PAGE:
The mistreatment of Black people in America
The question is, how and why are there racial and ethnic disparities in health care? The answers require a hard look at American medicine’s dark past of mistreating Black people, which dates back centuries. There are several examples.
In 1932, the U.S. Public Health Service began a study with the Tuskegee Institute to record the natural history of syphilis in Black men. The study involved taking advantage of 600 poor, uneducated sharecroppers who were, without being told, injected with the bacterial infection. Researchers told the men that they were treated for “bad blood.”
Of the group, 399 were injected with syphilis, and 201 were control subjects, meaning they did not receive experimental treatment.
At the time of the study, there were no proven treatments for syphilis. In 1947 the antibiotic penicillin became the standard treatment for the disease. Research shows both groups in the experiment were denied medicine.
In the summer of 1973, a class-action lawsuit was filed on behalf of the men in the study and their families. The settlement ended in giving more than $9 million to the study’s victims.
In May of 1997, President Bill Clinton issued an official apology for the study.
In the late 1800s,James Marion Sims, the “father of modern gynecology,” invented surgical techniques and tools related to women’s reproductive health, but Sims’ research came at a horrific cost to enslaved Black women. Investigations show he performed excruciatingly painful and unethical hour-long surgeries on enslaved Black women without anesthesia. Further research found there was no recorded consent from the enslaved women.
Research showed Sims believed that Black people did not experience pain as white people did. Sims also believed that Black people were less intelligent than white people because of a made-up theory that Black people’s skulls grew “too quickly.”
Henrietta Lacks, a Black woman who attended a cancer clinic at John Hopkins hospital in Baltimore back in the early 1950s, had a sample of her cancerous womb taken without consent. When Lacks passed away, leaving five children behind, her cells became widely used in biological research creating breakthroughs in the medical field. Her cells were named HeLa cells.
Ignorant, racist, and cynical ideologies like these have spilled into modern-day medicine. The AAMC released a 2020 article on research they conducted on white medical trainees and half of the white trainees believed myths such as Black people having “thicker skin or less sensitive nerve endings than white people” or “Black people’s blood coagulates more quickly than white peoples.”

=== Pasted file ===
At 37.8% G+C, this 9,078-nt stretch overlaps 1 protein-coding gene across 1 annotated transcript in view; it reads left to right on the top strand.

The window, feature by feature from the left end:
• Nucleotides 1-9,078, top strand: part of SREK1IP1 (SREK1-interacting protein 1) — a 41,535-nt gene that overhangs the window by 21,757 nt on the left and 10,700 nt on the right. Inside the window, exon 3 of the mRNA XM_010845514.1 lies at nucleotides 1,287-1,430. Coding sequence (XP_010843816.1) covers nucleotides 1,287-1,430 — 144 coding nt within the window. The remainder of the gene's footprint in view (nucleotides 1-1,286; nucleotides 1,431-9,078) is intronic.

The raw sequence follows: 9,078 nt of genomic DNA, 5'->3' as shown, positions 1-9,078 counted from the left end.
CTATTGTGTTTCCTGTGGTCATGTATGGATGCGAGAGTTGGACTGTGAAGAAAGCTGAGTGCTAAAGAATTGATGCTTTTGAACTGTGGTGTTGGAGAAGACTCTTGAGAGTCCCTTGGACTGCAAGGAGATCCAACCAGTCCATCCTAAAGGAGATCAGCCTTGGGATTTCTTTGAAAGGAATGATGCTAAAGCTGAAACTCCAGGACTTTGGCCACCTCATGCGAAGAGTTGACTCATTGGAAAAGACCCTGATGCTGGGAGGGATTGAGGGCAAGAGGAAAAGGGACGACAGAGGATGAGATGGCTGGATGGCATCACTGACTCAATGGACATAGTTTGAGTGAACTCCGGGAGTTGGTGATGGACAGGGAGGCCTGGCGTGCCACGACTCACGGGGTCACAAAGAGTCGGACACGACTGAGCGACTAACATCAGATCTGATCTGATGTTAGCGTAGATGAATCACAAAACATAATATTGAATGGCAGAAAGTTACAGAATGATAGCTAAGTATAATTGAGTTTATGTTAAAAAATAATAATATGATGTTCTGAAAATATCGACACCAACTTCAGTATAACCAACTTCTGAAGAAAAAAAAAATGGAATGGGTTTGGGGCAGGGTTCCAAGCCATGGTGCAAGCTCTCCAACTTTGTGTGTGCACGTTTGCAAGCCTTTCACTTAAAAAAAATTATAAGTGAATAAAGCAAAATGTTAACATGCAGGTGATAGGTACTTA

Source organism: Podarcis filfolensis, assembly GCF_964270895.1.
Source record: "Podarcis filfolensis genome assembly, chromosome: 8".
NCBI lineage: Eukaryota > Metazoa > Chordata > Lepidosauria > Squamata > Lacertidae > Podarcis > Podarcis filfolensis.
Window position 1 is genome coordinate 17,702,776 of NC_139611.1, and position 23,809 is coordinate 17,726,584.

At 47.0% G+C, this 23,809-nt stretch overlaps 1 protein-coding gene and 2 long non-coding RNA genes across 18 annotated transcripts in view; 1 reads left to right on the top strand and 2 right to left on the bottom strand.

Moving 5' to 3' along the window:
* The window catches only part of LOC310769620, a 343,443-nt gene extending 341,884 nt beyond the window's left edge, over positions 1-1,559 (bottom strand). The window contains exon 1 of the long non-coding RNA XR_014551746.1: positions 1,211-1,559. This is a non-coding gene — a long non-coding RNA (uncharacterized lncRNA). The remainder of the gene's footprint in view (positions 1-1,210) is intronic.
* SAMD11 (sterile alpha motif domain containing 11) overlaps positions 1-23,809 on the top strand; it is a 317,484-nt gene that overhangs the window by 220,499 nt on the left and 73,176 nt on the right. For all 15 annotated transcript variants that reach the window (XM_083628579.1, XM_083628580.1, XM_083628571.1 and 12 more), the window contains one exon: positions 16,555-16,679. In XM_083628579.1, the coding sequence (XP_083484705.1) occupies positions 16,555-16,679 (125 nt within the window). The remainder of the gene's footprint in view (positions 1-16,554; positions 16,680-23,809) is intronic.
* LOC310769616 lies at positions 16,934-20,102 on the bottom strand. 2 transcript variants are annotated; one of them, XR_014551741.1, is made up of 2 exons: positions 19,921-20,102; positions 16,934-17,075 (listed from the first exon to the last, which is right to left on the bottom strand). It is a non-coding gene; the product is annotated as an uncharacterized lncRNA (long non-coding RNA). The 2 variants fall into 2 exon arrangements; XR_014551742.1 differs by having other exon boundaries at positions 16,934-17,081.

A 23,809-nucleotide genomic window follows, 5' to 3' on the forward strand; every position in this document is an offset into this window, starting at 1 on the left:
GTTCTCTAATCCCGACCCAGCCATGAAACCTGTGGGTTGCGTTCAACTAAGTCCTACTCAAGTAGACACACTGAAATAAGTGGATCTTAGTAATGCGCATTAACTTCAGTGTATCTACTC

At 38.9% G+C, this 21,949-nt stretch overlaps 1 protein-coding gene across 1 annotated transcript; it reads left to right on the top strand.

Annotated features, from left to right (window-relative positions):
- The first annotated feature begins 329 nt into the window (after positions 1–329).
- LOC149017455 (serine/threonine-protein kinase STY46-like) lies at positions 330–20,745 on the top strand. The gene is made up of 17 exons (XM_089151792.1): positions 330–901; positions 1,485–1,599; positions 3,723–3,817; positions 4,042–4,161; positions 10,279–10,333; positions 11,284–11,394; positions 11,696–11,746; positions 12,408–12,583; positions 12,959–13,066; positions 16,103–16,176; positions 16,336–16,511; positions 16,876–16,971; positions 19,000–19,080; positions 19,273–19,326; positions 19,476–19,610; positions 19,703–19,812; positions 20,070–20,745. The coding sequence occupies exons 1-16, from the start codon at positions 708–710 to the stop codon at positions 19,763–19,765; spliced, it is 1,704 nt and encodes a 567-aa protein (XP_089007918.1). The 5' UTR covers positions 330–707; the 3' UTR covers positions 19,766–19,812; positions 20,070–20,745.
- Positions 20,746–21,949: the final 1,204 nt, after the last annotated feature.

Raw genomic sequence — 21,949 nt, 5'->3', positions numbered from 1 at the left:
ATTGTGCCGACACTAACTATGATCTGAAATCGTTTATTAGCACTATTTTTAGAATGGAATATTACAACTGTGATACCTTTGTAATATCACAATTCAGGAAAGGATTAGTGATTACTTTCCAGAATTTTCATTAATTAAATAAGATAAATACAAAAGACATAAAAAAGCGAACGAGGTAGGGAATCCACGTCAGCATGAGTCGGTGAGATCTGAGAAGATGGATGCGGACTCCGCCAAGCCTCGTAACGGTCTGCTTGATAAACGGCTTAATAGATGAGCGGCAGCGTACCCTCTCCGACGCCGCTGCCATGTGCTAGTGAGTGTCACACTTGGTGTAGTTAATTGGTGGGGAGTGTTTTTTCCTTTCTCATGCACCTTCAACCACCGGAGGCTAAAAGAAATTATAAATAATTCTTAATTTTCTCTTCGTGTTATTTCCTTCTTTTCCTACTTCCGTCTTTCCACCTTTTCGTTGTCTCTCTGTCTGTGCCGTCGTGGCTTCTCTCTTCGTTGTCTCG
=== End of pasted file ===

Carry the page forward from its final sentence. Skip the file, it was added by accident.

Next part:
Kamau said that because of such myths, Black patients and other patients of color often do not receive adequate medication.
“It’s been recorded and shown that Black patients, Hispanic patients, don’t get enough pain medication ... when they need it, and other treatments which are required may not be as prompt,” he said. "So there is a degree of lack of empathy or so in our hospitals and in our health care in general.”
Steps health facilities can take to help foster trust with Black patients
Kamau believes hospitals can best rebuild trust with Black patients by improving patient-provider relationships.
“The ivory tower of academia has to get involved in the community because they’re … too far up on a pedestal and too busy looking down on the people they should be serving,” Kamau said. “People do not want to be looked down on. They want to be talked to with respect. We need to find ways to hold community discussions.”
Overall, further first-hand experience and commentary that Black medical professionals and Black medical students have received indicates there is no one set reason why Black patients have a general mistrust of the medical system. It boils down to many factors, governmental racism, historical fact regarding medical abuse toward Black people, economic status, insurance coverage, education level, and much more.
Other suggestions Kamau has are to help build better relationships with patients, to think of ways to help create safe and welcoming environments in hospital settings, use empathy when caring for patients and listen to patient suggestions.
“A physician is not just a scientist, a physician is someone you go to, and you tell them your most inner secrets,” Kamau said. “If you are going to be doing that, you want to see somebody who you respect and respects you, somebody you can open up to, and somebody you feel that respects you, you know, and a lot of patients don’t feel that. … Therefore, they don’t go to see those doctors.”
Lindsey Ford is a multimedia journalist with Rocky Mountain PBS. You can reach her at firstname.lastname@example.org.